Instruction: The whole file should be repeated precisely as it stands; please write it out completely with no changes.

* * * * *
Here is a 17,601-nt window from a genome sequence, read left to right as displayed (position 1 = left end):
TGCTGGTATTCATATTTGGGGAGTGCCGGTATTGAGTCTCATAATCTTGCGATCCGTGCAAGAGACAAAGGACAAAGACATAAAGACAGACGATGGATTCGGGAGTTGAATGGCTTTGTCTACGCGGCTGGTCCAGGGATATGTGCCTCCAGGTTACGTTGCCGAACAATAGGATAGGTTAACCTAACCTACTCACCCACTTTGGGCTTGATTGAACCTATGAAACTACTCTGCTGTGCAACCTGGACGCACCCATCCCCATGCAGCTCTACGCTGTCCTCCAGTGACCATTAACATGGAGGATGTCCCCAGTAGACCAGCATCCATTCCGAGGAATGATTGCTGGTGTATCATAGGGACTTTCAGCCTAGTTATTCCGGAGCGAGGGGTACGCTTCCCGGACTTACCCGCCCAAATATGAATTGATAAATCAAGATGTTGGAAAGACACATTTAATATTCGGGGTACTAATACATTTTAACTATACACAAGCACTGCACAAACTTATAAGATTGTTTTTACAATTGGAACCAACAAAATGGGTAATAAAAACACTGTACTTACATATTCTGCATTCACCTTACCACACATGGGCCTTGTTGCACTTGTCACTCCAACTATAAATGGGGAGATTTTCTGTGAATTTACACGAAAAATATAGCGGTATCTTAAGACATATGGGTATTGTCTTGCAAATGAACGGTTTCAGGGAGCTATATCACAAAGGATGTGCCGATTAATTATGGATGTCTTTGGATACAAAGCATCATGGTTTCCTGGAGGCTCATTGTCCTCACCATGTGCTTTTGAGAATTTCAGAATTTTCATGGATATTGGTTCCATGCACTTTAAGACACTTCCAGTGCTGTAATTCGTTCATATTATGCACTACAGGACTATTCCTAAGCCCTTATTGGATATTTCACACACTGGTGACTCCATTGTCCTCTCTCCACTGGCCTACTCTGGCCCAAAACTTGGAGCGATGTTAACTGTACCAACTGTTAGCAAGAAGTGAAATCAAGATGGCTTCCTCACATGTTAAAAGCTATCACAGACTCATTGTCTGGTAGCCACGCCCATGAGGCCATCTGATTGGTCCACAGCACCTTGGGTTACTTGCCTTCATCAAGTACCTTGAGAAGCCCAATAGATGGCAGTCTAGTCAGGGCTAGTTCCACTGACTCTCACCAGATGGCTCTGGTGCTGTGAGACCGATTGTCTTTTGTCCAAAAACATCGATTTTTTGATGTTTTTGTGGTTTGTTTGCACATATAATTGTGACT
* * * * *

Here is a 17,601-nt window from a genome sequence, read left to right as displayed (position 1 = left end):
TGCTGGTATTCATATTTGGGGAGTGCCGGTATTGAGTCTCATAATCTTGCGATCCGTGCAAGAGACAAAGGACAAAGACATAAAGACAGACGATGGATTCGGGAGTTGAATGGCTTTGTCTACGCGGCTGGTCCAGGGATATGTGCCTCCAGGTTACGTTGCCGAACAATAGGATAGGTTAACCTAACCTACTCACCCACTTTGGGCTTGATTGAACCTATGAAACTACTCTGCTGTGCAACCTGGACGCACCCATCCCCATGCAGCTCTACGCTGTCCTCCAGTGACCATTAACATGGAGGATGTCCCCAGTAGACCAGCATCCATTCCGAGGAATGATTGCTGGTGTATCATAGGGACTTTCAGCCTAGTTATTCCGGAGCGAGGGGTACGCTTCCCGGACTTACCCGCCCAAATATGAATTGATAAATCAAGATGTTGGAAAGACACATTTAATATTCGGGGTACTAATACATTTTAACTATACACAAGCACTGCACAAACTTATAAGATTGTTTTTACAATTGGAACCAACAAAATGGGTAATAAAAACACTGTACTTACATATTCTGCATTCACCTTACCACACATGGGCCTTGTTGCACTTGTCACTCCAACTATAAATGGGGAGATTTTCTGTGAATTTACACGAAAAATATAGCGGTATCTTAAGACATATGGGTATTGTCTTGCAAATGAACGGTTTCAGGGAGCTATATCACAAAGGATGTGCCGATTAATTATGGATGTCTTTGGATACAAAGCATCATGGTTTCCTGGAGGCTCATTGTCCTCACCATGTGCTTTTGAGAATTTCAGAATTTTCATGGATATTGGTTCCATGCACTTTAAGACACTTCCAGTGCTGTAATTCGTTCATATTATGCACTACAGGACTATTCCTAAGCCCTTATTGGATATTTCACACACTGGTGACTCCATTGTCCTCTCTCCACTGGCCTACTCTGGCCCAAAACTTGGAGCGATGTTAACTGTACCAACTGTTAGCAAGAAGTGAAATCAAGATGGCTTCCTCACATGTTAAAAGCTATCACAGACTCATTGTCTGGTAGCCACGCCCATGAGGCCATCTGATTGGTCCACAGCACCTTGGGTTACTTGCCTTCATCAAGTACCTTGAGAAGCCCAATAGATGGCAGTCTAGTCAGGGCTAGTTCCACTGACTCTCACCAGATGGCTCTGGTGCTGTGAGACCGATTGTCTTTTGTCCAAAAACATCGATTTTTTGATGTTTTTGTGGTTTGTTTGCACATATAATTGTGACT